1. The Complexity, Expense and Likely Duration of the Litigation

The first factor takes into consideration the "probable costs, in both time and money, of continued litigation." In re Cendant Corp. Litig., 264 F.3d at 233 (internal quotation omitted). We previously observed that the antitrust action is "arguably the most complex action to prosecute" and that "[t]he legal and factual issues involved are always numerous and uncertain in outcome." In re Automotive Refinishing Paint, 617 F.Supp.2d at 341 (quoting In re Linerboard, 296 F.Supp.2d 568, 577 (E.D. Pa. 2003)).

Plaintiffs contend that continued litigation against Prym, YKK, and Coats would require significant additional expense to the Class and substantial delay before any class member would see a recovery. Defendants challenged Plaintiffs' claims on jurisdictional grounds, and on sufficiency grounds, and when the Court denied Defendant's motions to dismiss, Defendants' sought and were denied an interlocutory appeal. Continued litigation would no doubt involve additional contested matters and likely appeals, which would in turn "become a costly and lengthy process for all parties." In re Insurance Brokerage, 282 F.R.D. at 103. This factor weighs in favor of approving the proposed settlements.

2. The Reaction of the Class to the Settlements

The reaction of the class to the proposed settlements has been overwhelmingly supportive. Approximately 32, 359 copies of the Notice of Proposed Settlement were sent out to potential class members. Not one of the class members filed an objection either to the terms of the proposed settlements or to Class Counsel's fee application. (Class Counsel's Report 3.) In addition, only one of the class members sought exclusion from the settlement class. ( Id. ) The Third Circuit has found that "vast disparity between the number of potential class members who received notice of the Settlement and the number of objectors creates a strong presumption that this factor weighs in favor of settlement...." In re Cendant Corp. Litig., 264 F.3d at 235; see also Cullen v. Whitman Med. Corp., 197 F.R.D. 136, 144 (E.D. Pa. 2000) (stating that the "overwhelming positive" class response weighs in favor of approval of the settlement). We find it striking that in a potential class this large, not one class member lodged an objection to the proposed settlements. This factor weighs strongly in favor of finding the settlements fair, reasonable, and adequate.

3. The Stage of the Proceedings and the Amount of Discovery Completed

This Girsh factor looks at whether Plaintiffs had an "adequate appreciation of the merits of the case before negotiating" settlement. Prudential, 148 F.3d at 319 (internal quotation omitted); see also In re Cendant Corp. Litig., 264 F.3d at 235 (noting that the stage of proceedings factor "captures the degree of case development that class counsel have accomplished prior to settlement" and that "[t]hrough this lens, courts can determine whether counsel had an adequate appreciation of the merits of the case before negotiating") (quotation omitted). Courts are generally more inclined to find that this factor tilts in favor of approving settlement when discovery has been substantially completed. See, e.g., Bell Atl. Corp. v. Bolger, 2 F.3d 1304, 1314 (3d Cir. 1993); In re Flonase, 2013 U.S. Dist. LEXIS 83976, at *9-10.

Here, settlement negotiations began before extensive formal discovery was conducted. However, significant information was nevertheless exchanged during the settlement process. Plaintiffs' settlement agreement with the Prym Defendants contained a cooperation provision, pursuant to which Prym provided Plaintiffs with extensive information and documents about the alleged conspiracy. Prym personnel also underwent interviews with Plaintiffs' counsel. Plaintiffs relied heavily on the information provided by Prym to draft the Consolidated Class Action Complaint. Class Counsel represents that with the information provided by Prym, they were able to "make an informed judgment regarding the reasonableness of the proposed Prym, YKK and Coats Settlements." (Pls.' Mot. 21.)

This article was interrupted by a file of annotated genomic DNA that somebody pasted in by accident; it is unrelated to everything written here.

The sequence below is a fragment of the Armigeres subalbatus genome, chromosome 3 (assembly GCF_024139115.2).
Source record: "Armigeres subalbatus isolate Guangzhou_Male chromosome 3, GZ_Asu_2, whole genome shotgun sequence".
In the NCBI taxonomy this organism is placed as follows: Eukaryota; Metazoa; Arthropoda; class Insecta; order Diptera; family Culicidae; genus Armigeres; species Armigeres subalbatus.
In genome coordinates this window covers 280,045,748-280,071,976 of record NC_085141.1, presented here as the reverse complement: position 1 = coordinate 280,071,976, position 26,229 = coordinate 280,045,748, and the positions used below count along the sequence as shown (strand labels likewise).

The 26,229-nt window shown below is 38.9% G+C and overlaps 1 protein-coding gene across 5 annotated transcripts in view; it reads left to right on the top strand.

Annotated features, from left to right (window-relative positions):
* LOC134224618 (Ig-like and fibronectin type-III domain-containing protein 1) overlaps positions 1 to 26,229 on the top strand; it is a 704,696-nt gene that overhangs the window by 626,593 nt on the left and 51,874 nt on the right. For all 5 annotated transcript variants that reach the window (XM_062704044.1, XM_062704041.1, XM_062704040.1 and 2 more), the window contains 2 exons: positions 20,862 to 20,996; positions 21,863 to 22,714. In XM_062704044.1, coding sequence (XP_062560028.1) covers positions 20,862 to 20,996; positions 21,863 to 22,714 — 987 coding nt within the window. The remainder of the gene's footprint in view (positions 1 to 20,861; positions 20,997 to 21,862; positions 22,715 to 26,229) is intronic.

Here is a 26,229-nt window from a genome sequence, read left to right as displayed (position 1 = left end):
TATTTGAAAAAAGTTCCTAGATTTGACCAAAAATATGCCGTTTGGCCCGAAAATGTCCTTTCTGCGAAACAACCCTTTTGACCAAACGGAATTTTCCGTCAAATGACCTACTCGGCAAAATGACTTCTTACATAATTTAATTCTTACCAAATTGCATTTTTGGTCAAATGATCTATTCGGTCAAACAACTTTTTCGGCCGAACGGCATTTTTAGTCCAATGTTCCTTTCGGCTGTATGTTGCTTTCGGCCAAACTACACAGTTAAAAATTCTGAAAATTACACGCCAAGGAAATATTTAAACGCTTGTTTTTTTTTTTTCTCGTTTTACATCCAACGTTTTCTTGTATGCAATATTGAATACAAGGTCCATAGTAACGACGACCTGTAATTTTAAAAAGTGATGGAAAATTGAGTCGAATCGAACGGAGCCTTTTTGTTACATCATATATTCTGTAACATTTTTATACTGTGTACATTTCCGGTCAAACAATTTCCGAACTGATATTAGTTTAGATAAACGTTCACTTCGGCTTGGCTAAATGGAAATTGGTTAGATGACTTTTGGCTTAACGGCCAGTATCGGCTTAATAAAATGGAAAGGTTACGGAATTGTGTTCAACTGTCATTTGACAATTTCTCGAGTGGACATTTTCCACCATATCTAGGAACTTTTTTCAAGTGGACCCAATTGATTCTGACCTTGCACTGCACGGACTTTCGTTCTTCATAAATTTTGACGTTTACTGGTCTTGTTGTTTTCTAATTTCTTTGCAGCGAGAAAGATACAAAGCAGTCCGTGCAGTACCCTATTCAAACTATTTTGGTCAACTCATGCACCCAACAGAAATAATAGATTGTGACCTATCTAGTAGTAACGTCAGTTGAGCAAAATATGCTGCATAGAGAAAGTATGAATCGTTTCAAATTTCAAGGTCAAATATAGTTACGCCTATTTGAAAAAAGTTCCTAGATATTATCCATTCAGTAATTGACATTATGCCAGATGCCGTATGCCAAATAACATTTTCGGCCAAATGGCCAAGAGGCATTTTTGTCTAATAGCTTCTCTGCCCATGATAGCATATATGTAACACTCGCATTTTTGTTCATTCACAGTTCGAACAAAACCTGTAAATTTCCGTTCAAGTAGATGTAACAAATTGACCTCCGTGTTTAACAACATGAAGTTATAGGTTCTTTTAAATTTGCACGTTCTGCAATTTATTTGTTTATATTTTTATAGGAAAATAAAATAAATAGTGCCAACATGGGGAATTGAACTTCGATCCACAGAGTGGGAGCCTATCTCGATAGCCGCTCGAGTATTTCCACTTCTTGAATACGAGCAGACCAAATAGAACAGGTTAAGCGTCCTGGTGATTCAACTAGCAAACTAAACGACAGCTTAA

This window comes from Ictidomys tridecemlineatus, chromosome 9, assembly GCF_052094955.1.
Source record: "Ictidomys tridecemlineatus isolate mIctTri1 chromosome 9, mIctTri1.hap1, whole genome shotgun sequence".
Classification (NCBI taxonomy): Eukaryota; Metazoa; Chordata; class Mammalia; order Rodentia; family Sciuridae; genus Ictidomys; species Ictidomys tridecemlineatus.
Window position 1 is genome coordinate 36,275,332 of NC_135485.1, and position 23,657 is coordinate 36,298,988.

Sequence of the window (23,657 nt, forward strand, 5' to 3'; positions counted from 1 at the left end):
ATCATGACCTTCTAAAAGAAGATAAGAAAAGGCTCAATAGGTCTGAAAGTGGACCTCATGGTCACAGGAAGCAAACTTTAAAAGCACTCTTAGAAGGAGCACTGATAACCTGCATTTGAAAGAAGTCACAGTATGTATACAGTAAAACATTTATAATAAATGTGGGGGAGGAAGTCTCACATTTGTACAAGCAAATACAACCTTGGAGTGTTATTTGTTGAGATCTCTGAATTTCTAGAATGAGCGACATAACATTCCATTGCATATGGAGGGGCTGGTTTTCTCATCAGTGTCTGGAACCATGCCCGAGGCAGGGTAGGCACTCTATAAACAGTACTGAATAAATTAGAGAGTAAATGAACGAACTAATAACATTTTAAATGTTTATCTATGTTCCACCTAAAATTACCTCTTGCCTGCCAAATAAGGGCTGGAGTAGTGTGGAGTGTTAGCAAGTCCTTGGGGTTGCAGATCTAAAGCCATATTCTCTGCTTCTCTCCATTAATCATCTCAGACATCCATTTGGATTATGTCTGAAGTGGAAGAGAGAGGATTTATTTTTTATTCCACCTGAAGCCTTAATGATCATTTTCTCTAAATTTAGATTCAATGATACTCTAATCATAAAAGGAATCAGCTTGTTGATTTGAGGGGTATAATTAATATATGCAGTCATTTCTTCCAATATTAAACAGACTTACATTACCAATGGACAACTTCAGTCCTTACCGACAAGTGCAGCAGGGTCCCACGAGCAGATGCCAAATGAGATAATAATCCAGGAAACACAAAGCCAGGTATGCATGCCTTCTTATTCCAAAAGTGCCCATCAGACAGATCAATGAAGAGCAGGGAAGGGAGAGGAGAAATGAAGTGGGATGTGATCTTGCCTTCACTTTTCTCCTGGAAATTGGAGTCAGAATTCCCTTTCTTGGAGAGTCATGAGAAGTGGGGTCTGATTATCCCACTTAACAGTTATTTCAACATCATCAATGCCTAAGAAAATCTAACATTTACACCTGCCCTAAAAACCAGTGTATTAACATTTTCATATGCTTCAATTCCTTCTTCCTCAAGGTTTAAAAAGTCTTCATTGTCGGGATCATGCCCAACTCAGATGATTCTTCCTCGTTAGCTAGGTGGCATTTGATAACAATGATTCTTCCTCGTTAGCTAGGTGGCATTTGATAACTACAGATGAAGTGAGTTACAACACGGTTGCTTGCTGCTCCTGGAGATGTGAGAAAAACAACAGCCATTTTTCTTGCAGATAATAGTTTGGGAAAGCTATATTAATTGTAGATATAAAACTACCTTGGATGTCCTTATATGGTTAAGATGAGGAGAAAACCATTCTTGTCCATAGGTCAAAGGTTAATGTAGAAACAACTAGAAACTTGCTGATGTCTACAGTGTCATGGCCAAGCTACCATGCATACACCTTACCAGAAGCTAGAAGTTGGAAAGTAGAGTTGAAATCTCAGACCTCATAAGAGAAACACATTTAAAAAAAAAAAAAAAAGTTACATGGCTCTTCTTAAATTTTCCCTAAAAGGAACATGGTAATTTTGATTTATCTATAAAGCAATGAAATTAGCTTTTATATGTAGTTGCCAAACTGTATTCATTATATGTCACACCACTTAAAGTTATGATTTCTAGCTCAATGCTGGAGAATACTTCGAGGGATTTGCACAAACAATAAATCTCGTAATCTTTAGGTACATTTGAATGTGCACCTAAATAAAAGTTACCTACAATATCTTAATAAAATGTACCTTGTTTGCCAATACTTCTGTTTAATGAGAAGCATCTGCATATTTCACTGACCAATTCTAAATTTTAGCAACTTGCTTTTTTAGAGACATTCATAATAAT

We are satisfied, based on the representations of highly qualified Class Counsel, that adequate discovery and information was provided by the Prym Defendants so that Class Counsel "were able to gain a full appreciation of the merits of the case as well as the legal theories and risks." In re Pet Food Prods., 629 F.3d at 351.

4. The Risks of Establishing Liability and Damages

These two Girsh factors are closely related and are often addressed together. They require us to "survey the potential risks and rewards of proceeding to litigation in order to weigh the likelihood of success against the benefits of an immediate settlement." Warfarin, 391 F.3d at 537.

With respect to the risks associated with establishing liability if Class Counsel elected to litigate the claims, Plaintiffs point out the substantial risk that they may not be able to prove that each defendant "actually engaged in the alleged collusion or that Defendants fraudulently concealed the conspiracy." (Pls.' Mot. 22.) Plaintiffs also suggest challenges in proving damages against Defendants, particularly when a trial would entail diametrically opposed expert testimony regarding the existence and nature of the damages. We are satisfied that the risks associated with proving liability and damages favors approving settlement at this time.

5. The Risk of Maintaining the Class Action Through the Trial

The Third Circuit has determined that consideration of this Girsh factor in "settlement-only" class actions is "perfunctory" since "the district court will always possess the authority to decertify or modify a class that proves unmanageable, " and thus, "[t]here will always be a risk' or possibility of decertification, and consequently the court can always claim this factor weighs in factor of settlement." In re Prudential, 148 F.3d at 321.